x. Considering the fact that the Jubilee field holds estimated recoverable reserves of about 800,000,000 barrels of crude oil, it is right to conclude that the finding costs of Jubilee reserves is about US$6.92 per barrel making the Jubilee project a competitive one. The average worldwide finding cost for Financial Reporting System Companies (FRSC) is US$18.31 per barrel of oil equivalent to 31.

    xi. The GNPC followed the provision of the Public Procurement Act in the procurement of a marketing contract for Ghana?s share of crude oil. Vitol/Cirrus, the marketing contractors were selected through a competitive process. Vitol is also the marketer for Tullow Oil?s share. The price realised by the GNPC for Ghana?s crude oil from its marketing agreement was relatively higher than that of the other Jubilee partners. Ghana?s realised average crude oil price of US$113 per barrel was slightly higher than Tullow Oil?s realised average price of US$112 per barrel for the same period.

    xii. For the 2011 period under review, GNPC submitted its programme of activities to Parliament through the Minister for Energy in 2010 as part of the 2011 national budget process, as was the practice before the enactment of Act 815. However, after the passage of Act 815 it is reported that the GNPC?s presentation of its programme of activities was done separately in accordance with the law during the presentation of the 2012 national budget. It is to be noted, however, that GNPC has not provided the Committee with a report on the use of funds (GHS 315,390,698) received to cover its activities in 2011.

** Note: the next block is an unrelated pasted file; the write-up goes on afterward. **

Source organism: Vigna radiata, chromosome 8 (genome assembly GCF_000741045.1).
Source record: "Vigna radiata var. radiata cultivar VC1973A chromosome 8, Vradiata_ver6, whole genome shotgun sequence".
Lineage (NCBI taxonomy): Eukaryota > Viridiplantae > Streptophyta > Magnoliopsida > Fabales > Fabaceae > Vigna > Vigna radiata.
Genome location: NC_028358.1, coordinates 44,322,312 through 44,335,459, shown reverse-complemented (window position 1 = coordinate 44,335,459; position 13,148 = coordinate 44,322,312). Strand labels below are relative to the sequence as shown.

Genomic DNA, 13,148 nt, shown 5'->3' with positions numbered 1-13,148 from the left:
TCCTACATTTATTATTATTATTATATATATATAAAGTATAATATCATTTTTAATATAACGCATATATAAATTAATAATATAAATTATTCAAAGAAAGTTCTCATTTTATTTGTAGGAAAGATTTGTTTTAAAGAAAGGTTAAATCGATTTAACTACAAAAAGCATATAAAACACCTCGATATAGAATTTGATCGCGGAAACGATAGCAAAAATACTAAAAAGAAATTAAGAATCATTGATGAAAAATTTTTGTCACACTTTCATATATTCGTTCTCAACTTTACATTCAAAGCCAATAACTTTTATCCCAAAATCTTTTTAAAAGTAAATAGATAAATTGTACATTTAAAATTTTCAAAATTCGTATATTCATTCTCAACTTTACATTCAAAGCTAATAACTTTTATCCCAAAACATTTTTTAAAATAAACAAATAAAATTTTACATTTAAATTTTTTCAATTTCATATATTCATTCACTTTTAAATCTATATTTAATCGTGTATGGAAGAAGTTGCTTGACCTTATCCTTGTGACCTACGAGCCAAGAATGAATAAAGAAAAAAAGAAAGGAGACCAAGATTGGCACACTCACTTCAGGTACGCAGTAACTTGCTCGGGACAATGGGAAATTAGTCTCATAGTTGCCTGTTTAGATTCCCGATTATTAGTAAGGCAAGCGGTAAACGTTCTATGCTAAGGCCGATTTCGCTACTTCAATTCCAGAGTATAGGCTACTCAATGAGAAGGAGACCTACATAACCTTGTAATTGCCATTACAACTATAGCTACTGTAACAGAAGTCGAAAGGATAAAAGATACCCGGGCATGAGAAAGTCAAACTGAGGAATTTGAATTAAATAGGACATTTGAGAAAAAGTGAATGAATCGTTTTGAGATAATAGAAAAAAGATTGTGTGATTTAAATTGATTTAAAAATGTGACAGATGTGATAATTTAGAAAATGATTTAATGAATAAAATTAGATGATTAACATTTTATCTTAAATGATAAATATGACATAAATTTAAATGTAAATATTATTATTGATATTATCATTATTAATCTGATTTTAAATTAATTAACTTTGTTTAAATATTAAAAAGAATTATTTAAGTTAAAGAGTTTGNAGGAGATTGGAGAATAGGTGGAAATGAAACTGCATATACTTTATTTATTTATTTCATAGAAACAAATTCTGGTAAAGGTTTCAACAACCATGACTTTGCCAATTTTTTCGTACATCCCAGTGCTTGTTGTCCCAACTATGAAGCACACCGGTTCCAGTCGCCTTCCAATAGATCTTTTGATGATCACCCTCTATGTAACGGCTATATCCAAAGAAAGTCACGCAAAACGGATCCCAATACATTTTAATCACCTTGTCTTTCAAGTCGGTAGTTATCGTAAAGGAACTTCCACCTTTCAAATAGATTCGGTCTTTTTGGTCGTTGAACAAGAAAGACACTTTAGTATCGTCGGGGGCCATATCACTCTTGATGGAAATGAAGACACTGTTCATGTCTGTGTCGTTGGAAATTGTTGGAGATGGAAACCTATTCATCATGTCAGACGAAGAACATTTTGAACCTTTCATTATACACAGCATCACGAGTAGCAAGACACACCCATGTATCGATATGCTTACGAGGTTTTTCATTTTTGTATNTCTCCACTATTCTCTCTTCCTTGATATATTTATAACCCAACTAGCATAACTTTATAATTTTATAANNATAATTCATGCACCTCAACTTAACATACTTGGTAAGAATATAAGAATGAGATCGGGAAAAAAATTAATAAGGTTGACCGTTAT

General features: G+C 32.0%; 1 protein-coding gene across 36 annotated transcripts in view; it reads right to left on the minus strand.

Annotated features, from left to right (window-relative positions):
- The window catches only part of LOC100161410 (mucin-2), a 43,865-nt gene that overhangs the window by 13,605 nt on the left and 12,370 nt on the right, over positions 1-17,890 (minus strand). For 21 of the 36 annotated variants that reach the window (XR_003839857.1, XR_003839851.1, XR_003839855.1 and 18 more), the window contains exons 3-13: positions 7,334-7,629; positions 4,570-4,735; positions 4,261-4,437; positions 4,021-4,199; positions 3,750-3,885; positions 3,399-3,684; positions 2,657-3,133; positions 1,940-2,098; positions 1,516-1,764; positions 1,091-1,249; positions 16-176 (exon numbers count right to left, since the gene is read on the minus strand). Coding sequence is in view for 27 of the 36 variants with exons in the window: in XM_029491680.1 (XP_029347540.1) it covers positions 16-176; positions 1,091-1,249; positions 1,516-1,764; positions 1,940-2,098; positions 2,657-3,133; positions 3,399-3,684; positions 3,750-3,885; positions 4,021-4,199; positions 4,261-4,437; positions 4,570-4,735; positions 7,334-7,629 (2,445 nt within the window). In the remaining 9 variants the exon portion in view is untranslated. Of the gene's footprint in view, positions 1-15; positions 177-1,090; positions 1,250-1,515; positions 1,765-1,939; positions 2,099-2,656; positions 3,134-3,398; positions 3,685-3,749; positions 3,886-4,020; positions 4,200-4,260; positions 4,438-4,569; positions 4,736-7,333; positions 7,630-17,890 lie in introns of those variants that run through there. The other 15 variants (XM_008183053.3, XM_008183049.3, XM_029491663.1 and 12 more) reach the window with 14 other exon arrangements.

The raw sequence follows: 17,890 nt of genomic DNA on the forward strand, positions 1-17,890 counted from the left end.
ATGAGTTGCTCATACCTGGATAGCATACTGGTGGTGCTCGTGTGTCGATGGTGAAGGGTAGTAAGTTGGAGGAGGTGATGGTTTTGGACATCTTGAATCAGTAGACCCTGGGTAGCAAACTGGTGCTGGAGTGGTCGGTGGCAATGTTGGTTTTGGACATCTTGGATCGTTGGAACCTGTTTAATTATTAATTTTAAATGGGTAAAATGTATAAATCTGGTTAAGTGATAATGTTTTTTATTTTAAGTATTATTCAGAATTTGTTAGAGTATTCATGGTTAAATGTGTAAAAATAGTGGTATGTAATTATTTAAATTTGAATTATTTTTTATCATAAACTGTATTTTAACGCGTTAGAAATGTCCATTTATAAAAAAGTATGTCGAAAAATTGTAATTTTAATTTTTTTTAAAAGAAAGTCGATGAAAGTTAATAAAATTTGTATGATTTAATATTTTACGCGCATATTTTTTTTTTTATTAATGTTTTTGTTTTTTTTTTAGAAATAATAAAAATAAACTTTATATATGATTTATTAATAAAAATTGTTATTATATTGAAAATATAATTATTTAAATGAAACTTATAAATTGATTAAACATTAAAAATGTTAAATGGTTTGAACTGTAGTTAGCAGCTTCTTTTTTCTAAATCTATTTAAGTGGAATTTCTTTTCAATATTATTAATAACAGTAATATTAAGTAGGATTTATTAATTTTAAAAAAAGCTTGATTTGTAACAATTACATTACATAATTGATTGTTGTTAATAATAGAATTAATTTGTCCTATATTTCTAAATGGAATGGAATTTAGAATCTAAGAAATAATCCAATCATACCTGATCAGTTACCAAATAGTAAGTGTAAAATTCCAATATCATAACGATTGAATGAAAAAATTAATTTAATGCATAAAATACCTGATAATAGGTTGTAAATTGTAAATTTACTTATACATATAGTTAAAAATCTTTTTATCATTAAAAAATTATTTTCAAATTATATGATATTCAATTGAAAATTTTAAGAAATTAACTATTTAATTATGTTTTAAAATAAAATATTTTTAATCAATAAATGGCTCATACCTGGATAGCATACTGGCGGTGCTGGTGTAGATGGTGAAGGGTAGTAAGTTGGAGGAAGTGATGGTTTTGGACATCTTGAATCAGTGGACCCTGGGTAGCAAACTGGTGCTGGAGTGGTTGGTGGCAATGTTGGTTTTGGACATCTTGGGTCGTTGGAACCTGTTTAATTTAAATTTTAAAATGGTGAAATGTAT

xiii. The GNPC did not pay dividends to the Government for 2011 because the corporation needed to plough back its profits to recover significant investments and operating costs associated with its participating interest.

    xiv. GNPC?s share of Equity and Operating costs were fully disclosed to all relevant Government of Ghana agencies including the Ministry of Finance and Economic Planning, the Ministry of Energy, Bank of Ghana, Ghana Revenue Authority and the Securities and Exchange Commission. The Company?s accumulated equity cost as at 31st December, 2011, was US$165.8million out of which US$134.48million had been settled from its share of Jubilee proceeds.32